Black Swamp celebrates 20 years

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Mark Kreischer poses with his woodworking. This was Kreischer’s third year at the Black Swamp Arts Festival, but he has been woodworking for 35 years. “It’s really relaxing for me,” he said.

Reporter and Reporter

The City of Bowling Green hosted the 20th Black Swamp Arts Festival this past weekend, which drew in about 60,000 people throughout its three day run.

The Friday festival featured food and music, and on Saturday and Sunday the art vendors came to show their work.

For Junior Melanie Albertson, who has lived in Bowling Green since she was 12 years old, the festival has become a tradition.

“How can you not go to the festival?” Albertson said.

One of the reasons people like Albertson keep coming back to the Black Swamp Arts Festival is for its notoriety as one of “Ohio’s best free festival(s),” said Matthew Karlovec, chair of marketing and public relations for Black Swamp Arts Festival.

Another plus is the festival is always free and open to the public, along with music and other entertainment.

Art vendors’ tents lined much of Main Street since being escorted in and set up Friday morning, according to a city press release. Music could be heard throughout the festival, coming from the main stage, the family entertainment stage and the acoustic stage on Main Street.

Many art vendors come from all over the country, and must go through a jury to get into the Black Swamp Festival, said Karlovec.

A group of 100 vendors are chosen by the jurors, and the vendors must then pay a fee to have a tent in the festival. If a vendor wins an award at the festival, they do not need to re-apply for the next year, said Jewelry Vendor Deborah Barnes.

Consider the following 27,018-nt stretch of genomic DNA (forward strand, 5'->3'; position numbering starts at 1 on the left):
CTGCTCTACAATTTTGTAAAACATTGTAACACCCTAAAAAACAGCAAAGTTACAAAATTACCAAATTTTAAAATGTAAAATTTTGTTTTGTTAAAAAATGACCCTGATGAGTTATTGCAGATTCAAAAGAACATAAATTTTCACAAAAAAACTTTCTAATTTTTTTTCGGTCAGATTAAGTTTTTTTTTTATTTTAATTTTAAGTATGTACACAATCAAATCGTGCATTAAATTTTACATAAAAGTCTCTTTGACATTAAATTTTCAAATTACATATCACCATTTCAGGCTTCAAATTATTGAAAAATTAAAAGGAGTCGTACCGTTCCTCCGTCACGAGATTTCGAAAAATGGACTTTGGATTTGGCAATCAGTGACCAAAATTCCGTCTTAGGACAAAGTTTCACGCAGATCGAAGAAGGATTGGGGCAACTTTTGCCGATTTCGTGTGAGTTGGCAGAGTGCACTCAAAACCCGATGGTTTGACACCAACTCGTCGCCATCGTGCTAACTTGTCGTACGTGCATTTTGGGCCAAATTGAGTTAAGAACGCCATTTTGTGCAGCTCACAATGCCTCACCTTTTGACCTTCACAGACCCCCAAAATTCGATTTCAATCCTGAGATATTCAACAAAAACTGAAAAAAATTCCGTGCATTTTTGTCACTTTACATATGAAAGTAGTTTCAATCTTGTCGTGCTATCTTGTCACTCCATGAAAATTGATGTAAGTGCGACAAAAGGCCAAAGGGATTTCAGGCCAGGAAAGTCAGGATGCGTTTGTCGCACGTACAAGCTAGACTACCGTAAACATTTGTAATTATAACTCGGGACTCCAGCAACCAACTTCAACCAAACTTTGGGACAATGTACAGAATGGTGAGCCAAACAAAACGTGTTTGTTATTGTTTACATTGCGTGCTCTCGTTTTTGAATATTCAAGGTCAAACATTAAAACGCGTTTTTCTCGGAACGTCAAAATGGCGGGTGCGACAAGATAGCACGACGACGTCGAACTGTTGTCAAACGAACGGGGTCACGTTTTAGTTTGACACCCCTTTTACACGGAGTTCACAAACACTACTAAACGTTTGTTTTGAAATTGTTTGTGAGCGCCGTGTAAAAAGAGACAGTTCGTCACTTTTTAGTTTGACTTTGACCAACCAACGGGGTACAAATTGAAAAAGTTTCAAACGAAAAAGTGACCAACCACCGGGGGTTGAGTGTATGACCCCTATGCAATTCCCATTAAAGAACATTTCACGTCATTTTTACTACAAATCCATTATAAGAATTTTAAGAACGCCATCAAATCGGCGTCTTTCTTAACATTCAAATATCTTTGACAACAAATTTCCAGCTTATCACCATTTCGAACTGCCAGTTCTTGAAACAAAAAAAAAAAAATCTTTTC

Among the juried art vendors, there are also many artists from Bowling Green. An area of the festival was also dedicated to display artists at work.

One of the artists, J Farnsworth of Bloomington, Ind., sells wooden toys and a variety of kaleidoscopes. The kaleidoscopes take forms of animals, such as crabs, and of wooden cameras with kaleidoscopic lenses. Farnsworth has been in the business for 35 years, and this is his third year at the arts festival, Farnsworth said.

“I started out in wooden toys, and I switched to kaleidoscopes about 20 years ago,” Farnsworth said.

Farnsworth describes the festival as a “good show” and says “people are very responsive.”

Deborah Barnes of Mount Dora, Fla. sells jewelry such as necklaces, earrings, and rings at the festival. She has been coming to the festival for eight to ten years.

“I like small college towns,” Barnes said.

John Booth of Minneapolis, Minn. showed his paintings at the festival. Booth’s paintings were centered around cats, dogs, and everyday objects such as scrabble pieces.

Booth said the festival is very artist-friendly, and “the music is really good.”

Booth said he is inspired by “color, imagination and fun.”

“I paint subject matter that bursts with color and enthusiasm. I’m fascinated how a small object’s spirit and energy is so greatly magnified when painted large,” said a sign in Booth’s tent.

Among the crowds of people looking at fine art was University alumni Heather Gady, who traveled from Chardon, Ohio to see the festival.

“I was going to Michigan, and I haven’t been since college,” said Gady.

Though not much about the festival has changed since she’s last attended, she enjoys the glassware and music.

Freshman Gabbie Provencher, who has never been to the festival, said she enjoys the atmosphere and likes that fact there are “so many creative people.”

Like Provencher, Albertson is also a fan of the crowd of creativity the festival’s attendees and vendors brings in every year.

“I like walking around and seeing all the people,” Albertson said.